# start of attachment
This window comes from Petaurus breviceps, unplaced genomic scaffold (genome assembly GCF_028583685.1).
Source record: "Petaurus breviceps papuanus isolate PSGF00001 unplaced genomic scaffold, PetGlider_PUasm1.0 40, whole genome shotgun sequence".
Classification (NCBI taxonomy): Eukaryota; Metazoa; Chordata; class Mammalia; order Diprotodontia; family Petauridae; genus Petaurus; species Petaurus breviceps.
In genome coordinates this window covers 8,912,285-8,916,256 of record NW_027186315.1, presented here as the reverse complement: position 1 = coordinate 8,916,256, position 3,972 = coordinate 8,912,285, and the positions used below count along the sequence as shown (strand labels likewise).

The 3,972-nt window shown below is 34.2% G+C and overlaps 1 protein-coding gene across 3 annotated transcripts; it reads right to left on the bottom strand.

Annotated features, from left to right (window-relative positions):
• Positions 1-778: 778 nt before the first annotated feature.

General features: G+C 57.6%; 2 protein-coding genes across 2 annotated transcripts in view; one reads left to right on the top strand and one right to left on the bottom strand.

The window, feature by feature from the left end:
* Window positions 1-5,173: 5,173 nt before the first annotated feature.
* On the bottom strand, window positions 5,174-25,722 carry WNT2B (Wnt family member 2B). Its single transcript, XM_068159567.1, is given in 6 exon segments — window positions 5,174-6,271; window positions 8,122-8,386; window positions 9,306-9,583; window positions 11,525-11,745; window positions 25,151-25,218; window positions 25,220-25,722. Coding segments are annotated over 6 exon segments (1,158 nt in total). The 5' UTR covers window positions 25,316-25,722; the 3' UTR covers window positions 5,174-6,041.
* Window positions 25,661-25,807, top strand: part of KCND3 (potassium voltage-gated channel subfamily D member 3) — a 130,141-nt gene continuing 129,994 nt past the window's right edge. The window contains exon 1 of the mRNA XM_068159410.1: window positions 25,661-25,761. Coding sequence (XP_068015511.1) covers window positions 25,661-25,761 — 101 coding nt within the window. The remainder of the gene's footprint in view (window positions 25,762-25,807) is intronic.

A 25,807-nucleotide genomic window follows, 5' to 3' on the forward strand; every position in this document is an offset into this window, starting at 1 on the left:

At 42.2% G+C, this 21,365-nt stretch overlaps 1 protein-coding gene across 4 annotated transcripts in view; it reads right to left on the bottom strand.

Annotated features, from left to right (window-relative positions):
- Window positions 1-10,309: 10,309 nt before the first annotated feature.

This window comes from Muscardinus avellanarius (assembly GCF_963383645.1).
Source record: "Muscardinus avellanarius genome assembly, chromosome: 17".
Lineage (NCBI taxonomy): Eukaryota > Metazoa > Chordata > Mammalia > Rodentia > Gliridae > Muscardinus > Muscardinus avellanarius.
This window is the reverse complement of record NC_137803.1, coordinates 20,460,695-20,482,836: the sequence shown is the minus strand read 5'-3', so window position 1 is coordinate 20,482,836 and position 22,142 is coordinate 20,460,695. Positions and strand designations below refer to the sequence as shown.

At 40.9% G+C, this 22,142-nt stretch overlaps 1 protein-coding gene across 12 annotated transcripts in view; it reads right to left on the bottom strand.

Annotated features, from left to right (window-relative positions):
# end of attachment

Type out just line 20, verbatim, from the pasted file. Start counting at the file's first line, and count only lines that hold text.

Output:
This window is the reverse complement of record NC_137803.1, coordinates 20,460,695-20,482,836: the sequence shown is the minus strand read 5'-3', so window position 1 is coordinate 20,482,836 and position 22,142 is coordinate 20,460,695. Positions and strand designations below refer to the sequence as shown.